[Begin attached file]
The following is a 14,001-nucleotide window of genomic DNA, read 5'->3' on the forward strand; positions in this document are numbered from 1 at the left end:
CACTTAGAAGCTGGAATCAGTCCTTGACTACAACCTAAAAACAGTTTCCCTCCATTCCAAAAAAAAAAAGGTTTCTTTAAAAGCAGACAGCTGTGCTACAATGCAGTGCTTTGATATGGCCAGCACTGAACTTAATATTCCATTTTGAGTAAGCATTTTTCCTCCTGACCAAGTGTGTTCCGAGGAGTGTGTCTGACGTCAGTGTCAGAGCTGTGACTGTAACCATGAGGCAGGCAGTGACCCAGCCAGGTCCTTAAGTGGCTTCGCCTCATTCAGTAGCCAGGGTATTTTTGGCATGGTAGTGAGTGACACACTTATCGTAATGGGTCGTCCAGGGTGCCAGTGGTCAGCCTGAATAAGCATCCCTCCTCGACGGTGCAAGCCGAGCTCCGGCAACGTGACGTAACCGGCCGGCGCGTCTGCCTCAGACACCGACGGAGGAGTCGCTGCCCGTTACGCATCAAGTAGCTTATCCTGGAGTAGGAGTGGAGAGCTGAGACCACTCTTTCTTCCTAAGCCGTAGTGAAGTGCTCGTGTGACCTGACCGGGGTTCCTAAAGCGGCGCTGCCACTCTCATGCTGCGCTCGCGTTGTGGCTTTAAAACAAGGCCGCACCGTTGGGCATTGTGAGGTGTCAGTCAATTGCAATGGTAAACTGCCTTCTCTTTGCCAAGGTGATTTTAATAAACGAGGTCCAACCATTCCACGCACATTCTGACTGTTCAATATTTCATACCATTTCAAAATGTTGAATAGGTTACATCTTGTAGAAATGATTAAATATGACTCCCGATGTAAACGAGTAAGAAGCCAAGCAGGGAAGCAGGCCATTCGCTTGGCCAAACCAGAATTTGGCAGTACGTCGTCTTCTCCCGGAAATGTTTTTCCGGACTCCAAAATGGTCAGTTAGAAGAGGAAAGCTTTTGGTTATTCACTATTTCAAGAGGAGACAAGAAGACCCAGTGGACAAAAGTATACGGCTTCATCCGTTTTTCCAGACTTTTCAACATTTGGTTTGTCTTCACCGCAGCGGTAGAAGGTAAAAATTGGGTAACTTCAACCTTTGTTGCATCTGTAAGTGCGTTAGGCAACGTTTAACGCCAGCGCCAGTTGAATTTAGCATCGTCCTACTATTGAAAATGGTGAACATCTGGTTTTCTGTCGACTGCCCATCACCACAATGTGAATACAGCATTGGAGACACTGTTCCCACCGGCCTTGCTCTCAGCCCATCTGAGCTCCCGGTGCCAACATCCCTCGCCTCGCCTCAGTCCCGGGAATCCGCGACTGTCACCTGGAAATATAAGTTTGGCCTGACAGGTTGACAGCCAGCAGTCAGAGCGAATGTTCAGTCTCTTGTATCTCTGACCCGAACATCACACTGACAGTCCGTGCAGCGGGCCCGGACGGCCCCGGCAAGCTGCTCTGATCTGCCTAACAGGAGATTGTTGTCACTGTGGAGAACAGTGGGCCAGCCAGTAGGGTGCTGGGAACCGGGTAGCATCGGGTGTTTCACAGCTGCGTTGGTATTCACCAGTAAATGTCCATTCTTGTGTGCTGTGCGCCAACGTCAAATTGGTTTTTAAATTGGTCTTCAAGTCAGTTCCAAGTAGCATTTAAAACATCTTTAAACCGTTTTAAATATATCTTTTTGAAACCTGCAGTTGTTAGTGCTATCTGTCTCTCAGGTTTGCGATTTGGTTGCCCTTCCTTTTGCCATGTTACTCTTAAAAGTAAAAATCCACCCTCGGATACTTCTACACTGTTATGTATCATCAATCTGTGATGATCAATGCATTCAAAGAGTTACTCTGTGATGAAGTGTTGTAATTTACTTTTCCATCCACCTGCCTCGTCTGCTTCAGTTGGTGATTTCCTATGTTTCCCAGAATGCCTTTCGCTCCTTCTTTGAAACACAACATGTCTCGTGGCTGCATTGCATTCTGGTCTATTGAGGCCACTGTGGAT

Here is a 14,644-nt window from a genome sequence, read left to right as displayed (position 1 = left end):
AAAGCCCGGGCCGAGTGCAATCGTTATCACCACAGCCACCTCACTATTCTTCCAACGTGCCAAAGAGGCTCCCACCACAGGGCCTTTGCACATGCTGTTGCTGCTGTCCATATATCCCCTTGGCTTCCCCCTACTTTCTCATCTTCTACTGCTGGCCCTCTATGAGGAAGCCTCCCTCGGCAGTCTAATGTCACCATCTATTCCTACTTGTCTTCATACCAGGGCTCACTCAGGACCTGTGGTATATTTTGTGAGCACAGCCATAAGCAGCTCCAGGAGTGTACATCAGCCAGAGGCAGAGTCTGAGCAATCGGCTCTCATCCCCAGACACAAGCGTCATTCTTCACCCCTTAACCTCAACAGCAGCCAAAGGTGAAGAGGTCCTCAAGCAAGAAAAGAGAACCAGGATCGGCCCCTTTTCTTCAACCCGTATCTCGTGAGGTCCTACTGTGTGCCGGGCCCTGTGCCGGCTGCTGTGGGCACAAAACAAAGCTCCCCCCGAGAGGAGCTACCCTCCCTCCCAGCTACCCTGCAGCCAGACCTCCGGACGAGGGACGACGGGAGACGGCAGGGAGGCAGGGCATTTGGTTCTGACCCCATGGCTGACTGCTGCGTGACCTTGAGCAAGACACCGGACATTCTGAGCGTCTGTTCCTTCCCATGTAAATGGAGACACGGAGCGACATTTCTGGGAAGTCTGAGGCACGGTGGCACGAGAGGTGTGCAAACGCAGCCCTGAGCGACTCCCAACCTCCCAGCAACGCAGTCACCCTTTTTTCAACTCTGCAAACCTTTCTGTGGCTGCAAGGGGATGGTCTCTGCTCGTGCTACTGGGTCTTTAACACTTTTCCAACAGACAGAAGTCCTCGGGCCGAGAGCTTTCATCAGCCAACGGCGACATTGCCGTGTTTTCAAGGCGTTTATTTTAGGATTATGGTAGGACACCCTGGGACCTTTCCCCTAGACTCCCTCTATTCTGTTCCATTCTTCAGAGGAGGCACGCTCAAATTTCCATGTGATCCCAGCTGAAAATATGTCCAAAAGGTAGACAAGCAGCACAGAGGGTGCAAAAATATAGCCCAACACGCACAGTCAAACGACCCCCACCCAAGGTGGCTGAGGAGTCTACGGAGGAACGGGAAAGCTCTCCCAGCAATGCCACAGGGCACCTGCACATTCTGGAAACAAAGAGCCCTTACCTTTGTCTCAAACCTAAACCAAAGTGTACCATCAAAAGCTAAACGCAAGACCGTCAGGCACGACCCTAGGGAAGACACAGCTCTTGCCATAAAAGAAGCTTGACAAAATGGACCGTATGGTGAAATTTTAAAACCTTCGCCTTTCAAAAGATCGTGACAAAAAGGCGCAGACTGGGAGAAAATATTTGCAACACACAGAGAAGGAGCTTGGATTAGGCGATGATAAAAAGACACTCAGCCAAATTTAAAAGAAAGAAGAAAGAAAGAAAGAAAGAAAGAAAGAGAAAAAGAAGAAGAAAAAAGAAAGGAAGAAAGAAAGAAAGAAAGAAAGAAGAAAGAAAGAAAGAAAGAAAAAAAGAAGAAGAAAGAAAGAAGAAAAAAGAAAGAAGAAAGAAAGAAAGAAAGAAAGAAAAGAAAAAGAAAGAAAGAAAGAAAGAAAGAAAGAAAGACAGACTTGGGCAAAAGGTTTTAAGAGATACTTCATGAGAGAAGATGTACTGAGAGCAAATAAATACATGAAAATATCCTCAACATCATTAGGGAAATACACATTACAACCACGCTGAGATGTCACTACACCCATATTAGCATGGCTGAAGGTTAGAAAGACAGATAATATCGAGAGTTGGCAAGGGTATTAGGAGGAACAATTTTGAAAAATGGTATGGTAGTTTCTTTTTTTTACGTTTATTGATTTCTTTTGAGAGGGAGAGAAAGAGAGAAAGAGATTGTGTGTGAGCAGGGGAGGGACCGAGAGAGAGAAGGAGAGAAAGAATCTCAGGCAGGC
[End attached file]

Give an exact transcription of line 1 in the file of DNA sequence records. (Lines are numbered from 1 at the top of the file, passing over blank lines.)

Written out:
The following is a 14,001-nucleotide window of genomic DNA, read 5'->3' on the forward strand; positions in this document are numbered from 1 at the left end: